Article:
Just 150 air miles from the Arctic Circle, Fairbanks sits at 64 degrees 49 minutes north latitude, on par with Reykjavik, Iceland, and considerably north of Helsinki, Stockholm, and St. Petersburg—not to mention Honolulu. The second-largest city in Alaska (pop. 31,000) and one of the largest population centers on earth this far north, it’s still just one-ninth the size of Anchorage, but with a hospitable hominess its big sister has long since forgotten.
Fairbanks has much to offer summer visitors, including a classy new museum, flower-filled downtown, creative restaurants, and an abundance of wild adventures in all directions. Occupying a broad valley surrounded by rounded hills, the city straddles both sides of the Chena River—a major boating playground all summer—with the much larger Tanana River just south of Fairbanks. City streets are convoluted and confusing, partly because of the winding river, so get a map and follow it closely when driving around town.
Fairbanksians take extrovert pride in their toughness surviving the cold dark winters, but also love to play in the lazy days of summer when the sun is almost always visible. Today, Fairbanks is transitioning from the hard-edged frontier days exemplified by the log cabins that still fill residential neighborhoods to a present that also mixes in Wal-Marts, in-floor heating, and Wi-Fi.
Getting to Fairbanks
By Air: Beautifully remodeled in 2009, Fairbanks International Airport (www.dot.state.ak.us/faiiap) is six miles southwest of downtown. The main level includes an information booth with brochures. Alaska Airlines (907/452-1661 or 800/426-0333, www.alaskaair.com) has multiple daily flights between Fairbanks and Anchorage, plus once-a-day nonstop service to Seattle. Both options are available year-round.
In business since 1950, Frontier Alaska (907/266-8394 or 800/866-8394, www.frontierak.com) is the largest regional carrier, with daily flights between Fairbanks and Anchorage, plus scheduled service across most of Interior Alaska. They’re also the parent company for Era Aviation and Hageland Aviation. Warbelow’s Air Ventures (907/474-0518 or 800/478-0812, www.warbelows.com) is another long-established air taxi with extensive connections throughout the Interior. Larry’s Flying Service (907/474-9169, www.larrysflying.com), Arctic Circle Air (907/474-0112, www.arcticcircleair.com), Everts Air Alaska (907/450-2350, www.evertsair.com), and Wright Air Service 9907/474-0502, www.wrightair.net) also have scheduled regional flights.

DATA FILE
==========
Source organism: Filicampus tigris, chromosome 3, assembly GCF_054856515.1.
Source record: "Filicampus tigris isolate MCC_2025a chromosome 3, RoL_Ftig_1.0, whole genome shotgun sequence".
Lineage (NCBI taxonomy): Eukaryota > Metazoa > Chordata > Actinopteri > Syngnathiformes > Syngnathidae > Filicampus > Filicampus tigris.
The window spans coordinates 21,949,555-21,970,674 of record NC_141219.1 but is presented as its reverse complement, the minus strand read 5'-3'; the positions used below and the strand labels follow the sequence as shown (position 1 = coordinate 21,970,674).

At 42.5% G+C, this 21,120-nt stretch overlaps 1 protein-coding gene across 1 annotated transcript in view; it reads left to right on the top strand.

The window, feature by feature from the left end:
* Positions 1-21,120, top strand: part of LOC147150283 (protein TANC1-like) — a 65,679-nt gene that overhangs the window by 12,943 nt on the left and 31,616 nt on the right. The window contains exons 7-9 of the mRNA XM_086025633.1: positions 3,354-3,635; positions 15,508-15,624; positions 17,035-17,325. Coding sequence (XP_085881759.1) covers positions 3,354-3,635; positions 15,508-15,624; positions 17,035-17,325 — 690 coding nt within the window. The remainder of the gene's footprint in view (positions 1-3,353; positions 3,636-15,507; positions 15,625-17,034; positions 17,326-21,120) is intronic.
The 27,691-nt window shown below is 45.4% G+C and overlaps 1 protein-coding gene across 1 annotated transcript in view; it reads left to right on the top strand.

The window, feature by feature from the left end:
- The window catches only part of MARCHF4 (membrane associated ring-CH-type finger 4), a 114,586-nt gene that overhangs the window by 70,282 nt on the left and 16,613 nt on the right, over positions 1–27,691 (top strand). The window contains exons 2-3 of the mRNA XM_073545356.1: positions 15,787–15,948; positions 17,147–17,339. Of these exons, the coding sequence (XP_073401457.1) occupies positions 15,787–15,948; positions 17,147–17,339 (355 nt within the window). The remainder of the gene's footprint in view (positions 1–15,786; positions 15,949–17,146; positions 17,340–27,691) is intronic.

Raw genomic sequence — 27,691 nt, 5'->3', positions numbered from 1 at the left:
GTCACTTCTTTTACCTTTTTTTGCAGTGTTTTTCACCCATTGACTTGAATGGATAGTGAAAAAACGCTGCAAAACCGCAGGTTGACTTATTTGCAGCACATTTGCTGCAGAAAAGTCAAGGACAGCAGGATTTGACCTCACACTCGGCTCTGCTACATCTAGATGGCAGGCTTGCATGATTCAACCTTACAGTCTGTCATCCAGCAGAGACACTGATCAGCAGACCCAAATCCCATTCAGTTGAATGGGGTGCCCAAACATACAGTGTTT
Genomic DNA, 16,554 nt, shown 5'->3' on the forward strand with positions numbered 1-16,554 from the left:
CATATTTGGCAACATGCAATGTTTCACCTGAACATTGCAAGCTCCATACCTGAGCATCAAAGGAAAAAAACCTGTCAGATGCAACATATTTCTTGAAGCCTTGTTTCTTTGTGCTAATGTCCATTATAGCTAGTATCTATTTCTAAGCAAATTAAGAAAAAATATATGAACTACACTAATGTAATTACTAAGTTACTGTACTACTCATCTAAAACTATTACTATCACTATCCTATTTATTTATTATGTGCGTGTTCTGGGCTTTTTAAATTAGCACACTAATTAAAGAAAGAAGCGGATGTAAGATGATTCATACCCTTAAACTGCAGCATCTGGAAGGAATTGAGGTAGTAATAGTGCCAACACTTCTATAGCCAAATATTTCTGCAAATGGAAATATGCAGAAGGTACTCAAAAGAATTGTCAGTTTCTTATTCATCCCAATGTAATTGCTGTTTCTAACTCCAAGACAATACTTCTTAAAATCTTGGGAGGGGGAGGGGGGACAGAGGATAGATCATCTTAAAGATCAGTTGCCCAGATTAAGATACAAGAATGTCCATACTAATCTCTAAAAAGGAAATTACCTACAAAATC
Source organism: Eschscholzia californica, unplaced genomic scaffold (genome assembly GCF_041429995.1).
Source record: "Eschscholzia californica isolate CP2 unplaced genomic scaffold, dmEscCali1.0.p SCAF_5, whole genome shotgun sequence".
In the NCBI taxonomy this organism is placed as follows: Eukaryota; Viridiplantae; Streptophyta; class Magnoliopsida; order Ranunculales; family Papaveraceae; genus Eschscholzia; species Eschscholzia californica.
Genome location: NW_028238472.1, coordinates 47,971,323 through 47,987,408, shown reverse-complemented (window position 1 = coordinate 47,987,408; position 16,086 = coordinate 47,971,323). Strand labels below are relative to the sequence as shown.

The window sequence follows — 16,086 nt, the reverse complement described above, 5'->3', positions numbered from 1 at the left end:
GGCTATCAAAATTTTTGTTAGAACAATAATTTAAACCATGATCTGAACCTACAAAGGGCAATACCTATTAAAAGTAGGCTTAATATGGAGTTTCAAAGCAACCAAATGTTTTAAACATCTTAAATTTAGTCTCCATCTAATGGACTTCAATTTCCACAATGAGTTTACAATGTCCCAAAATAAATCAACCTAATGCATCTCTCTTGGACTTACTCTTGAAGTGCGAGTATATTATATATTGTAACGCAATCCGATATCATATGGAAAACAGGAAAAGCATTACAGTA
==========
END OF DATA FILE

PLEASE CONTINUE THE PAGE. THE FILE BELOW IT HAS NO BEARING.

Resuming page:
By Train: The Alaska Railroad (907/265-2494 or 800/544-0552, www.alaskarailroad.com) chugs out of Fairbanks from a modern depot at 1745 Johansen Expressway. Mid-May–mid-September there are daily departures at 8:15 a.m. arriving in Denali National Park at noon ($64) and in Anchorage at 8:15 p.m. ($210). Tour-bus fares to Denali and Anchorage are cheaper, but the train is a more comfortable, enjoyable, and historical way to see this part of Alaska. If you want to go in luxury, however, buy a ticket ($85 extra to Denali, $110 extra to Anchorage) on the elaborate double-decker GoldStar coaches, where open-air viewing decks are the main attraction.
By Bus: Alaska Direct Bus Line (907/277-6652 or 800/770-6652, www.alaskadirectbusline.com) has service to Tok, continuing on to Whitehorse and Anchorage. Buses run three times a week in the summer, twice weekly in winter. Alaska/Yukon Trails (907/479-2277 or 888/770-7275, www.alaskashuttle.com) runs a daily summer-only service connecting Fairbanks with Denali, Talkeetna, and Anchorage, plus three-times-a-week runs to Delta Junction, Tok, Chicken, Dawson City, and Whitehorse.
© Don Pitcher from Moon Alaska, 10th Edition